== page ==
Abstracts - 2007
Joint Registration and Segmentation with Multiple Atlases
Boon Thye Thomas Yeo, Mert Sabuncu & Polina Golland
We are developing a Bayesian framework for the use of multiple atlases in the joint registration and segmentation of medical images
Registration is a fundamental problem in medical imaging. The purpose of registration is to bring images into alignment to allow for meaningful comparisons. One of the biggest challenges in medical imaging is to align multiple images, typically from multiple individuals together. In particular, multi-image registration usually assumes the existence of an atlas (either implicitly or explicitly), which is simply a model that summarizes the captured information about the population. The idea behind the use of multiple atlases is the observation that a single atlas might be insufficient to represent the entire population. Previous literature suggests the possible existence of subpopulation modes in normal human brain MRI images . However, it is unclear from how one could exploit these modes. In particular, given a new brain image, a yet to be answered question is: which mode does the new brain image belong to?
Our Bayesian formulation extends the joint registration-segmentation framework of Poh et al.  to include the use of multiple atlases. While our framework is general, the particular problem we will test is the parcellation of cortical surfaces. Unlike the subpopulation atlases hinted in previous work , we will consider multi-scale atlases obtained from training images registered under various degrees of rigidity (these multi-scale atlases are so named because they become increasingly sharper as more flexible warps are employed). In canonical non-linear image registration, one optimizes an objective function that consists of an image fidelity term and a regularization term. However, the trade-off between the two terms is set arbitrarily. In particular, if we favor regularization, then the images are warped with a constrained family of transformations (i.e. “rigid-like”). On the other hand, favoring the image fidelity term will result in the images warping substantially to match the atlas. One of the aims of this work is to automatically select the trade-off between the regularization and image fidelity.
Another reason for the use of multi-scale atlases is the theoretical consistency between the atlases and the test images. When we apply a sharp atlas (obtained from training images that have been registered under minimally constrained warps) to a new test image, an underlying assumption is that the new image is sampled from the generative model of the atlas . However, since the sharp atlas is trained from images which are already registered, this assumption is clearly not true. These increasingly sharp atlases therefore act as waypoints to guide the test image towards the final warps, and thus increase the capture range of the registration algorithm.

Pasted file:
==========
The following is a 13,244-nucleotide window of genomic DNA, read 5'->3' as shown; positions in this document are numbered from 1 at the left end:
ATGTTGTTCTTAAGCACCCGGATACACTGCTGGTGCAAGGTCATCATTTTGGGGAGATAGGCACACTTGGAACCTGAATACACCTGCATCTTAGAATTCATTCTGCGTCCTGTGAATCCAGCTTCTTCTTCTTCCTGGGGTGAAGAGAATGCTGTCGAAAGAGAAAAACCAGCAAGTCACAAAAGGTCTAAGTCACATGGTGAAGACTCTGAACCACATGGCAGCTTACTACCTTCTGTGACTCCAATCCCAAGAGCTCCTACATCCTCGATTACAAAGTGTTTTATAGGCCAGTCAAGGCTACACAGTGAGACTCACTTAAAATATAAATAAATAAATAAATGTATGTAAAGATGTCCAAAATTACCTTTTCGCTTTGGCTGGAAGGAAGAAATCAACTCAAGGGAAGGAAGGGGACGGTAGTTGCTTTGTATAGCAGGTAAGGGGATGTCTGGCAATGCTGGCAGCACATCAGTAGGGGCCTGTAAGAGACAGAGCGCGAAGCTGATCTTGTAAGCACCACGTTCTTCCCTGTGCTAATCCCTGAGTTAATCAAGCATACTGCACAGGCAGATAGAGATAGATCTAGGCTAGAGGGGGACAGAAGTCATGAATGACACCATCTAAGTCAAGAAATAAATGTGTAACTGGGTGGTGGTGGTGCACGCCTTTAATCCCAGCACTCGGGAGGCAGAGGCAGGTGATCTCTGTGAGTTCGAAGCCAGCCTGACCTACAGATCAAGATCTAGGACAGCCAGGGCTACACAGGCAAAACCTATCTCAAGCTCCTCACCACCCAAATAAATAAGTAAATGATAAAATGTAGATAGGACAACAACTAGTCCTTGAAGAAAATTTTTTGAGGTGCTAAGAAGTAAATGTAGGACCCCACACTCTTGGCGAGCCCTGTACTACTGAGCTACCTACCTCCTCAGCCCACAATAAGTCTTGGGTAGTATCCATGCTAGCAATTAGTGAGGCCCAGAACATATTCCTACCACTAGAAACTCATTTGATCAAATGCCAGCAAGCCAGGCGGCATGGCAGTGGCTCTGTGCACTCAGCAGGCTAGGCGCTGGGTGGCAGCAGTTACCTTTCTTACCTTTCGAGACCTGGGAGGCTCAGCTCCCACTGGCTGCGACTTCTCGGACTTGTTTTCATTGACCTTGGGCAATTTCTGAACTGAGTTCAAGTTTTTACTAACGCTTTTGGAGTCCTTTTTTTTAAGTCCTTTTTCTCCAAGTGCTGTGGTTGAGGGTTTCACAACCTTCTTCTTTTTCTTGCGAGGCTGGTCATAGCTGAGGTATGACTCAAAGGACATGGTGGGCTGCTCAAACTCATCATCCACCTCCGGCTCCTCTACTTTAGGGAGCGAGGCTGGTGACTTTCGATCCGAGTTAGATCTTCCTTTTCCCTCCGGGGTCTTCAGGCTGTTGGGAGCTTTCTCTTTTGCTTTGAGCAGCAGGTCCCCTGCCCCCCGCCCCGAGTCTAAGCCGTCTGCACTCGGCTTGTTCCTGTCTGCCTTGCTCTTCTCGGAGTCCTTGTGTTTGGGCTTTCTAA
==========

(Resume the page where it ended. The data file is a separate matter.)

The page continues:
Parcellation examples on a partially inflated surface. Brown lines are the ground truth boundaries. Blue lines are the automated segmentation boundaries.
Bruce Fischl (MGH)
Boon Thye Thomas Yeo is funded by the Agency for Science, Technology and Research, Singapore. Support for this research was provided in part by NIH NIBIB NAMIC U54-EB005149, NIH NCRR NAC P41-RR13218, NIH NINDS R01-NS051826, NIH NCRR mBIRN U24-RR021382, P41-RR14075, R01 RR16594-01A1 and NSF JHU ERC CISST, NCRR P41-RR14075, R01 RR16594-01A1, the National Institute for Biomedical Imaging and Bioengineering (R01 EB001550), the National Institute for Neurological Disorders and Stroke (R01 NS052585-01) as well as the Mental Illness and Neuroscience Discovery (MIND) Institute.
 Daniel J. Blezek, James V. Miller: Atlas Stratification. MICCAI (1) 2006: 712-719
 K. M. Pohl, J. Fisher, W.E.L. Grimson, R. Kikinis, and W.M. Wells. A bayesian model for joint segmentation and registration. NeuroImage, 31(1), pp. 228-239, 2006
 L . Zöllei: "A Unified Information Theoretic Framework for Pair- and Group-wise Registration of Medical Images", Ph.D. thesis, MIT